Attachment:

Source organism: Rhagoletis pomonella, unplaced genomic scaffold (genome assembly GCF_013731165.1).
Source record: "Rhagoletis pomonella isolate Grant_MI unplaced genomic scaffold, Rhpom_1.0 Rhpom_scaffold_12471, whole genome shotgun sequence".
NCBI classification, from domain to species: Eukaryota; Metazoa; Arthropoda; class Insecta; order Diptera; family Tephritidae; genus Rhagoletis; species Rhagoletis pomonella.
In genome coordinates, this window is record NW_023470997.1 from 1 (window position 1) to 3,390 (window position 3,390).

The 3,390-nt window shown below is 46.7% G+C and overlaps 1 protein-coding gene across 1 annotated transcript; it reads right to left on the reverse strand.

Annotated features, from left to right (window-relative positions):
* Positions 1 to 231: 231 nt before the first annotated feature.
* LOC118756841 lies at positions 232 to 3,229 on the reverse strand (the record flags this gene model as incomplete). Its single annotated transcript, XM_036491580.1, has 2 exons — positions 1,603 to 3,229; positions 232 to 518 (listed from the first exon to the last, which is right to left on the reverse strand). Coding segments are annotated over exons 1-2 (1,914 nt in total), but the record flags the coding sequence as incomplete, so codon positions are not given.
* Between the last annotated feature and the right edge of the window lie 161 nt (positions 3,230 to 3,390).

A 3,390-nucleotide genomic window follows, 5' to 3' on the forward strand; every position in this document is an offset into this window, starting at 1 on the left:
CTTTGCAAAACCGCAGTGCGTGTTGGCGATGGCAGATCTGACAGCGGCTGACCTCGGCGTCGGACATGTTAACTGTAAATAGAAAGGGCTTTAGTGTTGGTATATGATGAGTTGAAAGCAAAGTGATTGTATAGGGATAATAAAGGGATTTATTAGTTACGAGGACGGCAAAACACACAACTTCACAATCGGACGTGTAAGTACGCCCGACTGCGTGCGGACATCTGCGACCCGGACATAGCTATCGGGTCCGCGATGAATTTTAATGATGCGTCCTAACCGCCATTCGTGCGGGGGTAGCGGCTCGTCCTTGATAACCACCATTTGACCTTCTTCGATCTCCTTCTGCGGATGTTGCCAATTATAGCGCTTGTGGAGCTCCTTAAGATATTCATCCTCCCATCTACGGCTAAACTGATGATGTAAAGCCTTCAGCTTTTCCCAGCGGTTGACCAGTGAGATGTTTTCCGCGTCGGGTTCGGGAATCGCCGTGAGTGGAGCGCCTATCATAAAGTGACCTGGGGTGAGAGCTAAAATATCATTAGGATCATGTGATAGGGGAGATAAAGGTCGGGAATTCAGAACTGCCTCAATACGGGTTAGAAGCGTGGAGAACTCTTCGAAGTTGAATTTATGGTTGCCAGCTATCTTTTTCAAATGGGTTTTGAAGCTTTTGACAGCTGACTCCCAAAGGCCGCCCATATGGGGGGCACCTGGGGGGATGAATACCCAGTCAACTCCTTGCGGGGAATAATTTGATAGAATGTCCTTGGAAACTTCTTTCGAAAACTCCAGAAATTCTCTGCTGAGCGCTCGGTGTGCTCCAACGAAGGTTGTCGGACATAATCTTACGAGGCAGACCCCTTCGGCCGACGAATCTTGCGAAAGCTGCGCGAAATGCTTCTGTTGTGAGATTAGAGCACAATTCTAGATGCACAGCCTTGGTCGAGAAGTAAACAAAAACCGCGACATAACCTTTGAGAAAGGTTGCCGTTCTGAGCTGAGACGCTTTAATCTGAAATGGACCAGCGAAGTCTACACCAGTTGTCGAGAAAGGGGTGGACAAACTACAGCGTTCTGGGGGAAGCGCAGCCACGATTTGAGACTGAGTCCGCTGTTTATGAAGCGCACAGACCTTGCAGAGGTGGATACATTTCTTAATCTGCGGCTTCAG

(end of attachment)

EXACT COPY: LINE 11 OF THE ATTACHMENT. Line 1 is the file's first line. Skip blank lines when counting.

CTTTGCAAAACCGCAGTGCGTGTTGGCGATGGCAGATCTGACAGCGGCTGACCTCGGCGTCGGACATGTTAACTGTAAATAGAAAGGGCTTTAGTGTTGGTATATGATGAGTTGAAAGCAAAGTGATTGTATAGGGATAATAAAGGGATTTATTAGTTACGAGGACGGCAAAACACACAACTTCACAATCGGACGTGTAAGTACGCCCGACTGCGTGCGGACATCTGCGACCCGGACATAGCTATCGGGTCCGCGATGAATTTTAATGATGCGTCCTAACCGCCATTCGTGCGGGGGTAGCGGCTCGTCCTTGATAACCACCATTTGACCTTCTTCGATCTCCTTCTGCGGATGTTGCCAATTATAGCGCTTGTGGAGCTCCTTAAGATATTCATCCTCCCATCTACGGCTAAACTGATGATGTAAAGCCTTCAGCTTTTCCCAGCGGTTGACCAGTGAGATGTTTTCCGCGTCGGGTTCGGGAATCGCCGTGAGTGGAGCGCCTATCATAAAGTGACCTGGGGTGAGAGCTAAAATATCATTAGGATCATGTGATAGGGGAGATAAAGGTCGGGAATTCAGAACTGCCTCAATACGGGTTAGAAGCGTGGAGAACTCTTCGAAGTTGAATTTATGGTTGCCAGCTATCTTTTTCAAATGGGTTTTGAAGCTTTTGACAGCTGACTCCCAAAGGCCGCCCATATGGGGGGCACCTGGGGGGATGAATACCCAGTCAACTCCTTGCGGGGAATAATTTGATAGAATGTCCTTGGAAACTTCTTTCGAAAACTCCAGAAATTCTCTGCTGAGCGCTCGGTGTGCTCCAACGAAGGTTGTCGGACATAATCTTACGAGGCAGACCCCTTCGGCCGACGAATCTTGCGAAAGCTGCGCGAAATGCTTCTGTTGTGAGATTAGAGCACAATTCTAGATGCACAGCCTTGGTCGAGAAGTAAACAAAAACCGCGACATAACCTTTGAGAAAGGTTGCCGTTCTGAGCTGAGACGCTTTAATCTGAAATGGACCAGCGAAGTCTACACCAGTTGTCGAGAAAGGGGTGGACAAACTACAGCGTTCTGGGGGAAGCGCAGCCACGATTTGAGACTGAGTCCGCTGTTTATGAAGCGCACAGACCTTGCAGAGGTGGATACATTTCTTAATCTGCGGCTTCAG